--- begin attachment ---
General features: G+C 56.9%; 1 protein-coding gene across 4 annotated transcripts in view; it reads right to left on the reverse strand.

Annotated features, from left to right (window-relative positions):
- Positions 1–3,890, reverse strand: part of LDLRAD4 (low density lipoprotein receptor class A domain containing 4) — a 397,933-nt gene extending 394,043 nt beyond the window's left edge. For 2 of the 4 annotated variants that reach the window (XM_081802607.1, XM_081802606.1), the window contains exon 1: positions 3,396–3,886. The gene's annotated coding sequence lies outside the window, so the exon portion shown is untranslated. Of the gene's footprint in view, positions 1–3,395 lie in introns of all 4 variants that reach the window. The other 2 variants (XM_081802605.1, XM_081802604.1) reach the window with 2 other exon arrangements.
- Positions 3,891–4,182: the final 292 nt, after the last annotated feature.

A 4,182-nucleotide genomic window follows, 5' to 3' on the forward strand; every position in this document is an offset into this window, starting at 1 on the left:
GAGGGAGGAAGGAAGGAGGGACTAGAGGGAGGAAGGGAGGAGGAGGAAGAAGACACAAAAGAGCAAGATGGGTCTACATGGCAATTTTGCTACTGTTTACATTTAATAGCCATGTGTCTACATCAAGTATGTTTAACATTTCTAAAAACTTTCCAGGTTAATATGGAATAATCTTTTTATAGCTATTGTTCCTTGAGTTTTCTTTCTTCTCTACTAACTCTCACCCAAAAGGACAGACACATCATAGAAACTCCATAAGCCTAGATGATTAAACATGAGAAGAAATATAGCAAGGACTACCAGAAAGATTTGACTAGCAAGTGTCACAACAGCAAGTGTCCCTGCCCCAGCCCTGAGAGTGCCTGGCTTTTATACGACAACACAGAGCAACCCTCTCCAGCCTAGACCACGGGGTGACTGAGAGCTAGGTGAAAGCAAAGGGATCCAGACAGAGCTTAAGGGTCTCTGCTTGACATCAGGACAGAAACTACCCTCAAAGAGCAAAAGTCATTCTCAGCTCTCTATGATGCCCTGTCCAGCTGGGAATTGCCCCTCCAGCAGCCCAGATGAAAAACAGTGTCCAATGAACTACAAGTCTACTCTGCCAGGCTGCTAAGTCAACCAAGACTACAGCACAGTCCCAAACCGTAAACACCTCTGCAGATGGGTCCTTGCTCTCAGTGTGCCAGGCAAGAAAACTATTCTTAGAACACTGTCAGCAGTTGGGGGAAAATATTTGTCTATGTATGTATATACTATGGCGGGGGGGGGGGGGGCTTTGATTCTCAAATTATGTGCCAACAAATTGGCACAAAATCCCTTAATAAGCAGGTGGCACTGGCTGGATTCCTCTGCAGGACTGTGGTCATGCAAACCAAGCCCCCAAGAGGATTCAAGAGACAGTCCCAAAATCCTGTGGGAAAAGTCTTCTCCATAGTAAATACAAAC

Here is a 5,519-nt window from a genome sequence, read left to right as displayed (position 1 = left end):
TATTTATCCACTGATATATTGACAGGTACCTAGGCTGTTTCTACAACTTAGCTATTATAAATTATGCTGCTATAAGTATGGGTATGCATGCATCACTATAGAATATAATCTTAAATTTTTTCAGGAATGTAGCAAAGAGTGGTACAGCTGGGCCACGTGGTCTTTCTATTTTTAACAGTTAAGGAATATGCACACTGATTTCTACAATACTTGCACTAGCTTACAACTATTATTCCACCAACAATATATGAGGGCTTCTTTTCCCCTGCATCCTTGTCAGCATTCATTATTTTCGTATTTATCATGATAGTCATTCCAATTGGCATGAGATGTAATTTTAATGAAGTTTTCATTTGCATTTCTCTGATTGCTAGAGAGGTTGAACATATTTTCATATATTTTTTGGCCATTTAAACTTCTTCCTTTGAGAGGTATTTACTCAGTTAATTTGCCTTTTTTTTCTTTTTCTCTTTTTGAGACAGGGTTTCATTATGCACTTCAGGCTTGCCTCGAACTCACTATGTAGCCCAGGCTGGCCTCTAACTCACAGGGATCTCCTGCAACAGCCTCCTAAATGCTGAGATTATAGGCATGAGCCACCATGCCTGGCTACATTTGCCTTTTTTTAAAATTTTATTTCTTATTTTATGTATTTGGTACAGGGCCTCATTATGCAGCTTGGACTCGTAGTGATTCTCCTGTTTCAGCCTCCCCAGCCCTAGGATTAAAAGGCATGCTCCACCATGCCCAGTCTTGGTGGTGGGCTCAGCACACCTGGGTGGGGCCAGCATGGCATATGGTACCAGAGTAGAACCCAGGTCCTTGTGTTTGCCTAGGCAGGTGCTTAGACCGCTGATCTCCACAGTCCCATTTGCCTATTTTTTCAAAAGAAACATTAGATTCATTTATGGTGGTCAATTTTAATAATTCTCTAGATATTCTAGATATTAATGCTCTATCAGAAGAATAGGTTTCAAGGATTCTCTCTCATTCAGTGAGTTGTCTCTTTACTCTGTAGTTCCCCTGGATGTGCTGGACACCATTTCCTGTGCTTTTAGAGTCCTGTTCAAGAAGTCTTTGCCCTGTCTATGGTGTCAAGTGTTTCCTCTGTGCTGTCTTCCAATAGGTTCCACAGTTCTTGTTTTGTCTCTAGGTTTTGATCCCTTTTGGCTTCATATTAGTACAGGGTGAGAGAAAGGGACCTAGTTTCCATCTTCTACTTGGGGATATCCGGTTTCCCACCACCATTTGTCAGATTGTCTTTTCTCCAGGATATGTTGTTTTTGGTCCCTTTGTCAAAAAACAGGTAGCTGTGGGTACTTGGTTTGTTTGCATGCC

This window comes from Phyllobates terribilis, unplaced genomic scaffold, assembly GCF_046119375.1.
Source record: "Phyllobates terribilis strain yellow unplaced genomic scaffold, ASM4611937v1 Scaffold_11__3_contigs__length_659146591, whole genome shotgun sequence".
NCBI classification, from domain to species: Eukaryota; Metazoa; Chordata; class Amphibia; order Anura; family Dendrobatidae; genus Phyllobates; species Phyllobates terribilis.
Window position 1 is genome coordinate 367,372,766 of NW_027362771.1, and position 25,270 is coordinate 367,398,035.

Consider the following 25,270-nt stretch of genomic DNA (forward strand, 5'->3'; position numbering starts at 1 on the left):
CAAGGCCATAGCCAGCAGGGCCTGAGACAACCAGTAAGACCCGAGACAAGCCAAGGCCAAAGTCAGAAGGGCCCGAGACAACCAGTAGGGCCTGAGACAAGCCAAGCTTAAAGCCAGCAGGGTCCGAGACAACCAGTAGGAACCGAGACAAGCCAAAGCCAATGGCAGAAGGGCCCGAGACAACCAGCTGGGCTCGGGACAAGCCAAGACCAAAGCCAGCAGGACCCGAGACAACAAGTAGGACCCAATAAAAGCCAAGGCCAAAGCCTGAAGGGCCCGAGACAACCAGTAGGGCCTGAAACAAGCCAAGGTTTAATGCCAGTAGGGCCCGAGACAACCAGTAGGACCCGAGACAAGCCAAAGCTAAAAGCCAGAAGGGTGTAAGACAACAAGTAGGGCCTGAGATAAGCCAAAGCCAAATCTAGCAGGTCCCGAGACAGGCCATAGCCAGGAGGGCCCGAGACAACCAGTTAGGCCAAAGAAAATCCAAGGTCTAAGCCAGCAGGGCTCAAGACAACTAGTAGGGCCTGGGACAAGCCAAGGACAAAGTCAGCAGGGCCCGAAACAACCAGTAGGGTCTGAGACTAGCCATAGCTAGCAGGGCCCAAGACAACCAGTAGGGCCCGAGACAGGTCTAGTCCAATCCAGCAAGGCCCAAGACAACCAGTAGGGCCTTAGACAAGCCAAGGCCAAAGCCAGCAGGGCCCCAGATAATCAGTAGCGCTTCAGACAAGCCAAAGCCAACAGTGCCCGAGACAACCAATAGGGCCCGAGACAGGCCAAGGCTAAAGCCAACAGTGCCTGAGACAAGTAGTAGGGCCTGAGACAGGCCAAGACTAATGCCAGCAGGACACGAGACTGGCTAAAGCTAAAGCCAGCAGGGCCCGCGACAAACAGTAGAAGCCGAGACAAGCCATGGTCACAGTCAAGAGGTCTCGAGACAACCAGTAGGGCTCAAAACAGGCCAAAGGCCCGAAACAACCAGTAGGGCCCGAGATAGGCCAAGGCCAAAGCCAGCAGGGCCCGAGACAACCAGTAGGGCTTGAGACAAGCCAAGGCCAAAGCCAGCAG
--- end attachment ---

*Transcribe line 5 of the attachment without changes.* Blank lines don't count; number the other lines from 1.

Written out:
A 4,182-nucleotide genomic window follows, 5' to 3' on the forward strand; every position in this document is an offset into this window, starting at 1 on the left: